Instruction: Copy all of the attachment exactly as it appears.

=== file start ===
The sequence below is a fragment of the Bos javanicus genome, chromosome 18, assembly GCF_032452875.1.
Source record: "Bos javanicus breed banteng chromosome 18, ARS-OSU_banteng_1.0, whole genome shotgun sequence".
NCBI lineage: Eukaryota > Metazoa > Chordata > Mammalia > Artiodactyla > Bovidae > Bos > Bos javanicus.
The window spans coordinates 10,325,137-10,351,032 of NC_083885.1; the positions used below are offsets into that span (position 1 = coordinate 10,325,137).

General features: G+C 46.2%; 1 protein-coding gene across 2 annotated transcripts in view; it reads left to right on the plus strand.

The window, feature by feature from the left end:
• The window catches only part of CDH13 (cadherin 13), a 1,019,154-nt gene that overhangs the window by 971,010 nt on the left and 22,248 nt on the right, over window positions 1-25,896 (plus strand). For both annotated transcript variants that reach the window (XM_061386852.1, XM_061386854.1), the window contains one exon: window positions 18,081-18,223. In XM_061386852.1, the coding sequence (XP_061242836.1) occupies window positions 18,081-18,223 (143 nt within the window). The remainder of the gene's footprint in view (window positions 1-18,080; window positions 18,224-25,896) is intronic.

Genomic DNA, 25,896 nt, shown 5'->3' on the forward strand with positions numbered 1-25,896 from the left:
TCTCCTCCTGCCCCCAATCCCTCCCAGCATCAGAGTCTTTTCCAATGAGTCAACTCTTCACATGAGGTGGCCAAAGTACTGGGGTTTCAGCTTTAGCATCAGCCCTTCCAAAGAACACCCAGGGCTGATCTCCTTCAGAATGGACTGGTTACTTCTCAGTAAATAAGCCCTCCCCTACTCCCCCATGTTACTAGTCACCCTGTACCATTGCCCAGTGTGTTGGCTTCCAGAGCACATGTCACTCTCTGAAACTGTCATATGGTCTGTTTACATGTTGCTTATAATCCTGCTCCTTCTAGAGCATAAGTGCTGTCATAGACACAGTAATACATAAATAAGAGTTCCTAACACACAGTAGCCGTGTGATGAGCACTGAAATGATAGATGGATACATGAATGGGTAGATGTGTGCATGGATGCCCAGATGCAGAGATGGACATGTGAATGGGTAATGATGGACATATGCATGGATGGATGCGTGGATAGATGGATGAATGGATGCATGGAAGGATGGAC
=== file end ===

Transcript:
The sequence below is a fragment of the Bos javanicus genome, chromosome 18, assembly GCF_032452875.1.
Source record: "Bos javanicus breed banteng chromosome 18, ARS-OSU_banteng_1.0, whole genome shotgun sequence".
NCBI lineage: Eukaryota > Metazoa > Chordata > Mammalia > Artiodactyla > Bovidae > Bos > Bos javanicus.
The window spans coordinates 10,325,137-10,351,032 of NC_083885.1; the positions used below are offsets into that span (position 1 = coordinate 10,325,137).

General features: G+C 46.2%; 1 protein-coding gene across 2 annotated transcripts in view; it reads left to right on the plus strand.

The window, feature by feature from the left end:
• The window catches only part of CDH13 (cadherin 13), a 1,019,154-nt gene that overhangs the window by 971,010 nt on the left and 22,248 nt on the right, over window positions 1-25,896 (plus strand). For both annotated transcript variants that reach the window (XM_061386852.1, XM_061386854.1), the window contains one exon: window positions 18,081-18,223. In XM_061386852.1, the coding sequence (XP_061242836.1) occupies window positions 18,081-18,223 (143 nt within the window). The remainder of the gene's footprint in view (window positions 1-18,080; window positions 18,224-25,896) is intronic.

Genomic DNA, 25,896 nt, shown 5'->3' on the forward strand with positions numbered 1-25,896 from the left:
TCTCCTCCTGCCCCCAATCCCTCCCAGCATCAGAGTCTTTTCCAATGAGTCAACTCTTCACATGAGGTGGCCAAAGTACTGGGGTTTCAGCTTTAGCATCAGCCCTTCCAAAGAACACCCAGGGCTGATCTCCTTCAGAATGGACTGGTTACTTCTCAGTAAATAAGCCCTCCCCTACTCCCCCATGTTACTAGTCACCCTGTACCATTGCCCAGTGTGTTGGCTTCCAGAGCACATGTCACTCTCTGAAACTGTCATATGGTCTGTTTACATGTTGCTTATAATCCTGCTCCTTCTAGAGCATAAGTGCTGTCATAGACACAGTAATACATAAATAAGAGTTCCTAACACACAGTAGCCGTGTGATGAGCACTGAAATGATAGATGGATACATGAATGGGTAGATGTGTGCATGGATGCCCAGATGCAGAGATGGACATGTGAATGGGTAATGATGGACATATGCATGGATGGATGCGTGGATAGATGGATGAATGGATGCATGGAAGGATGGAC